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Wednesday, 18 October 2017

Khedival Cairo: Exploring the story of 'bosta'

As Egypt celebrates 150 years of Khedival Cairo, Ahram Online joins an antiquities ministry tour of downtown's historical treasures

Amira Noshokaty , Wednesday 9 Aug 2017
Khedival Cairo
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Views: 4138

For those curious about the historical gems to be found in downtown Cairo, who better than the antiquities ministry to show you around?

Ahram Online joined a walking tour led by ministry representative Nasser Mansour, and run by the ministry and by Arabesque Designs and Art NGO, which took us around included the Postal Museum, the National Theatre, El-Kekhia Mosque, and a few other historical sites found in the vicinity of Attaba Square.

In the first in a series on Khedival Cairo, we start with:

‘Bosta!’

The minute you climb up the gorgeous stairs of the Postal Museum, you see a statue of the postman in his traditional uniform and then you hear "bosta!" (post!) the traditional cry of the Egyptian postman in the street, which in past times would see windows open and residents crane their heads to find out if they had mail.

Khedival Cairo
Khedival Cairo

Khedival Cairo
Khedival Cairo

Cairo’s point zero

On entering the huge museum building in Attaba Square, you have to step upon a marble star motif in the centre of the floor. This is point zero or kilometre zero, the location chosen in a city as the starting point of all measurements. Like, Paris, Cairo had its marble star in the heart of the postal museum building, in 1 Abdel-Khaleq Tharwat Street. 

The grand staircase leads you up to the history of mail, step-by-step.

Khedival Cairo
Khedival Cairo

Posta Europea

The Egyptian Post Museum takes its visitor through the history of letters themselves, and the tour takes you from the very beginning, in the main hall. The ancient Egyptians were among the first to use letters, and an ancient letter is on display. Unfortunately time has washed away the words, but the papyrus still bears witness to the era.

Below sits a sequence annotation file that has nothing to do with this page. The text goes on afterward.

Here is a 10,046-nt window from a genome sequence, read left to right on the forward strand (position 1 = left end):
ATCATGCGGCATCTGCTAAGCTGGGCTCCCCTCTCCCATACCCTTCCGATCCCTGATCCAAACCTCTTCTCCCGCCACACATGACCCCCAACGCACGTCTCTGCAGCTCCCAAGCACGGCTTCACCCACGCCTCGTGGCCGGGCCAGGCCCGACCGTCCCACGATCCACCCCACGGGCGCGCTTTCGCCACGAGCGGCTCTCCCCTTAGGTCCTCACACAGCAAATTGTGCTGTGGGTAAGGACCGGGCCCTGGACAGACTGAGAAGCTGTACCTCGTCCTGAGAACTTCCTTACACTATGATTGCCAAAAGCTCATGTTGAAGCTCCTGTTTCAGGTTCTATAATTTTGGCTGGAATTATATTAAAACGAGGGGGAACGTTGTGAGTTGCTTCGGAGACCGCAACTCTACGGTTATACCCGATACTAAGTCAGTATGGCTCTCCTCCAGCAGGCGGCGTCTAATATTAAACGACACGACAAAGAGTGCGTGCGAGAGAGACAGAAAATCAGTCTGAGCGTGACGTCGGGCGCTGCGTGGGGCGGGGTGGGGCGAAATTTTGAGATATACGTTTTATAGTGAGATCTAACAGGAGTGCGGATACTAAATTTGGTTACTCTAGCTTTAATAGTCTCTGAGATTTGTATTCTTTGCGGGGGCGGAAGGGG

The post in its modern, professional form was implemented in Egypt by two Italian partners, Tito Chini and Giacomo Muzzi, who founded the “Posta Europea" mail office, and by 1855 it had branches in Cairo, Rashid, Damanhour and Kafr El-Zayyat.

The word “bosta” in Egyptian Arabic therefore comes from the company's name, and was always associated with the postman.

In October 1864, Khedive Ismail bought Posta Europea from its owners and made it Egypt's official post office. He made one of the heirs of Muzzi (who was running the business) the general manager.

Khedival Cairo
Khedival Cairo

Khedival Cairo
Khedival Cairo

Development of the post 

The next window displays how the post was transported, from the time of pigeons, to carriages and cards, to the time of aeroplanes. Even the traditional red metal mail boxes are depicted, reminiscent of a different age and all the human history that was carried within them.

The statue of the postman in his traditional uniform waved us goodbye as we stepped into the adjacent room, or the vault of stamps, as I chose to name it.

Khedival Cairo
Khedival Cairo

Khedival Cairo
Khedival Cairo

The walls of the historic room are panelled in dark wood, and decorated with life-size portraits of the Egyptian royal family from that age.

Also on display are a range of stamps and the metal plaques that are used to make them, as well as a rare copy of the world’s first stamp.

There is also a group picture of the participants of the world's first global post conference, and it is worth mentioning that Egypt was the only Arab or African country that attended this conference in 1924.

Khedival Cairo
Khedival Cairo

Khedival Cairo
Khedival Cairo

Khedival Cairo
Khedival Cairo

Khedival Cairo
Khedival Cairo

All photos: Amira Noshokaty

 

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